I started by getting a list of towns in the Yorke Peninsula district council area from Wikipedia, though will revise at later date by checking against the local government association website entry for Yorke Peninsula Council. Using this list built a simple kml file of placemarks, then loaded this into Google earth, which automatically geocoded them, the resulting placemarks then saved back to a kml file with the coordinates (longitude / Latitude) now available. Then renamed this file to xml, and opened in MS Excel, then copy/pasted the town names and coordinates to another MS Excel workbook. The coordiate string being broken apart by using the MS Excel text to columns command. A header row identifying the field names: name, x,y,z, was then added, this was then saved as a CSV file. Once I had a csv file, I then made use of the following guides lines: Importing Spreadsheets or CSV files from the qgistutorials  website. This got the point data into QGIS. If I understand correctly the problem with direct import of the kml file, is that the kml file has too much largely irrelevant data in the form of multi-geometry and linear rings. It is easier to create a csv than to simplify the kml file.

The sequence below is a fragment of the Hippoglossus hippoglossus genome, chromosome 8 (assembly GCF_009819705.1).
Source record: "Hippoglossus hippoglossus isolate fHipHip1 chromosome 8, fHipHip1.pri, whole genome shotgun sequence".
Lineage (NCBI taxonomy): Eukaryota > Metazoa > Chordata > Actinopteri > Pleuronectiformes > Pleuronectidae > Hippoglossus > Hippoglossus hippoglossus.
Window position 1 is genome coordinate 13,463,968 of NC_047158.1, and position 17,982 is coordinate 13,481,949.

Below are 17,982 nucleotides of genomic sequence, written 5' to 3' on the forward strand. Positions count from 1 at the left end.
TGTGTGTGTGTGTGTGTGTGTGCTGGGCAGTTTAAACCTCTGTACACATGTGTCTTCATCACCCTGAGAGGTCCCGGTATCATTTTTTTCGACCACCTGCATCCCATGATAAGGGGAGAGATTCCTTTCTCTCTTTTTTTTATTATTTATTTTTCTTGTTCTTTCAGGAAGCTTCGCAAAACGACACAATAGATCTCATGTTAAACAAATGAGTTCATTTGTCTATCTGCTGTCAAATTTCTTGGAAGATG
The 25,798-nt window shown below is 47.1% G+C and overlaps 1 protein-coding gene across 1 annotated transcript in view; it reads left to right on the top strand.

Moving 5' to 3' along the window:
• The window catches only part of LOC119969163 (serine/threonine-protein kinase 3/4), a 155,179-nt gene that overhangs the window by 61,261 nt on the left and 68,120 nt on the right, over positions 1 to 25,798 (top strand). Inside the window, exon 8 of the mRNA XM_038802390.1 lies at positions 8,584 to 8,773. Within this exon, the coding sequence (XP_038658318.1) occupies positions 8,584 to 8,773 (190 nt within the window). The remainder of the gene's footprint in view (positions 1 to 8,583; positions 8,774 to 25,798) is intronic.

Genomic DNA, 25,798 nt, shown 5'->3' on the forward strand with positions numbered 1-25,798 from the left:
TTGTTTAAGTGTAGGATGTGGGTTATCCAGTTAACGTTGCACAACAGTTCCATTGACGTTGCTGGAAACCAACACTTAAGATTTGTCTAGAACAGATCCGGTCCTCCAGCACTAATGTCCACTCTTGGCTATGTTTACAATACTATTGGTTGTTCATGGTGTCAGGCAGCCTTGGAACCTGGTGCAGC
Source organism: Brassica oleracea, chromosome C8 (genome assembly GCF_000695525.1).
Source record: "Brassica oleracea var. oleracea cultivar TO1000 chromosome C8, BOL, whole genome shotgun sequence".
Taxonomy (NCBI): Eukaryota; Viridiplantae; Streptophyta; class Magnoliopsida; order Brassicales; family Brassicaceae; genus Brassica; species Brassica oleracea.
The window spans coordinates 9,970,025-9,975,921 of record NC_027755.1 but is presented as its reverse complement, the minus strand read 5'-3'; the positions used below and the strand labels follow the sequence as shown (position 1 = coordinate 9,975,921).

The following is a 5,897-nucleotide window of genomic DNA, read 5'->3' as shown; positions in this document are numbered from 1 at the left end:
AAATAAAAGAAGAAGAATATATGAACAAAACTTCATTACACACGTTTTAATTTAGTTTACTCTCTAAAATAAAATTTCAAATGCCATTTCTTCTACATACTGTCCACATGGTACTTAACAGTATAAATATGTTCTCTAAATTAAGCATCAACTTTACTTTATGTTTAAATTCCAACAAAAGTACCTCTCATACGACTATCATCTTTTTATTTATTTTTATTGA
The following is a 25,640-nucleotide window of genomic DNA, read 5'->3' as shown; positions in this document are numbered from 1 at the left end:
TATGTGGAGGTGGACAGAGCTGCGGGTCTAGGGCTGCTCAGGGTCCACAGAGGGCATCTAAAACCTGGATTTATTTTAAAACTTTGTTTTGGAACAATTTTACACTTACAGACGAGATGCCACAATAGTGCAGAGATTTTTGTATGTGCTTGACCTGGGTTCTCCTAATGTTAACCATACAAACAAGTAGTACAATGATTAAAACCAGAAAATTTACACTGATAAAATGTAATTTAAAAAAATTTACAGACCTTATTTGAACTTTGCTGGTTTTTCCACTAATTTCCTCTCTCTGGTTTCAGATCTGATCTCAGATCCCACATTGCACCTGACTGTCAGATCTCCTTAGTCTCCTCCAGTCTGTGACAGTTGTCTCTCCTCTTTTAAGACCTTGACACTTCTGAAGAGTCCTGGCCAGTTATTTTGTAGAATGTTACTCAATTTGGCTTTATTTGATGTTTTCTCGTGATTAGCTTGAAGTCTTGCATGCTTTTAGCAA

Once got the data points into QGIS the next task was to export to a dxf file of another CSV file with transformed coordinates. From somewhere discovered I can right click the layer and select save as, and from the dialogue box that displays can choose AutoCAD DXF, CSV and other formats, can also select the Coordinate Reference System (CRS) to change to.